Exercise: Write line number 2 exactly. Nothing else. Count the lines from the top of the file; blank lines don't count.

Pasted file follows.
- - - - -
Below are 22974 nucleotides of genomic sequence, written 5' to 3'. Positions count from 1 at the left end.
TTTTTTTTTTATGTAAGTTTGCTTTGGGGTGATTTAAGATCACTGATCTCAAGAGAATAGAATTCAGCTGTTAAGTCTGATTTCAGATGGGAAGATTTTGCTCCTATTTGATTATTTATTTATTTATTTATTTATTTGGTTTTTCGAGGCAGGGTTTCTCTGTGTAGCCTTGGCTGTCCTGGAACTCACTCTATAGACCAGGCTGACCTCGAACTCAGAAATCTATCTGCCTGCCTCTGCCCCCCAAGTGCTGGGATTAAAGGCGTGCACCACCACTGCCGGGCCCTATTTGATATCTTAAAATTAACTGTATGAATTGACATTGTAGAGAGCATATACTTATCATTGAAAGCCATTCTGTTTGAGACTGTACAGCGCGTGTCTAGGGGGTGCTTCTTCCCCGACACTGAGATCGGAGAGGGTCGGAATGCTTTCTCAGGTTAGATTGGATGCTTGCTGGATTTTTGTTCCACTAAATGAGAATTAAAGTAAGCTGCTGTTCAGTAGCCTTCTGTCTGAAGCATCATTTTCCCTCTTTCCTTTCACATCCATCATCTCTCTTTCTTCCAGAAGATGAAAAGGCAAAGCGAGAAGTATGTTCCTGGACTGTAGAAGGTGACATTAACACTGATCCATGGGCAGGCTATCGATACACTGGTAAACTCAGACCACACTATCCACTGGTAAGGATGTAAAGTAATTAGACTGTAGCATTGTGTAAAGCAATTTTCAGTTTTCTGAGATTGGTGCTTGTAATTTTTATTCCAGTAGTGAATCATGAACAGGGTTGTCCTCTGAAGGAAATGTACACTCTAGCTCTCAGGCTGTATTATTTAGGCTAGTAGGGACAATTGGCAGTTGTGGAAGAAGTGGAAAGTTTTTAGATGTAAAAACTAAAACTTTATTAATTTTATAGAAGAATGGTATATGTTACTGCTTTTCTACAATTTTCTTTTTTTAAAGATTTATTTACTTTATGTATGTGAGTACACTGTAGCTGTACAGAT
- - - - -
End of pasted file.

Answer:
TTTTTTTTTTATGTAAGTTTGCTTTGGGGTGATTTAAGATCACTGATCTCAAGAGAATAGAATTCAGCTGTTAAGTCTGATTTCAGATGGGAAGATTTTGCTCCTATTTGATTATTTATTTATTTATTTATTTATTTGGTTTTTCGAGGCAGGGTTTCTCTGTGTAGCCTTGGCTGTCCTGGAACTCACTCTATAGACCAGGCTGACCTCGAACTCAGAAATCTATCTGCCTGCCTCTGCCCCCCAAGTGCTGGGATTAAAGGCGTGCACCACCACTGCCGGGCCCTATTTGATATCTTAAAATTAACTGTATGAATTGACATTGTAGAGAGCATATACTTATCATTGAAAGCCATTCTGTTTGAGACTGTACAGCGCGTGTCTAGGGGGTGCTTCTTCCCCGACACTGAGATCGGAGAGGGTCGGAATGCTTTCTCAGGTTAGATTGGATGCTTGCTGGATTTTTGTTCCACTAAATGAGAATTAAAGTAAGCTGCTGTTCAGTAGCCTTCTGTCTGAAGCATCATTTTCCCTCTTTCCTTTCACATCCATCATCTCTCTTTCTTCCAGAAGATGAAAAGGCAAAGCGAGAAGTATGTTCCTGGACTGTAGAAGGTGACATTAACACTGATCCATGGGCAGGCTATCGATACACTGGTAAACTCAGACCACACTATCCACTGGTAAGGATGTAAAGTAATTAGACTGTAGCATTGTGTAAAGCAATTTTCAGTTTTCTGAGATTGGTGCTTGTAATTTTTATTCCAGTAGTGAATCATGAACAGGGTTGTCCTCTGAAGGAAATGTACACTCTAGCTCTCAGGCTGTATTATTTAGGCTAGTAGGGACAATTGGCAGTTGTGGAAGAAGTGGAAAGTTTTTAGATGTAAAAACTAAAACTTTATTAATTTTATAGAAGAATGGTATATGTTACTGCTTTTCTACAATTTTCTTTTTTTAAAGATTTATTTACTTTATGTATGTGAGTACACTGTAGCTGTACAGAT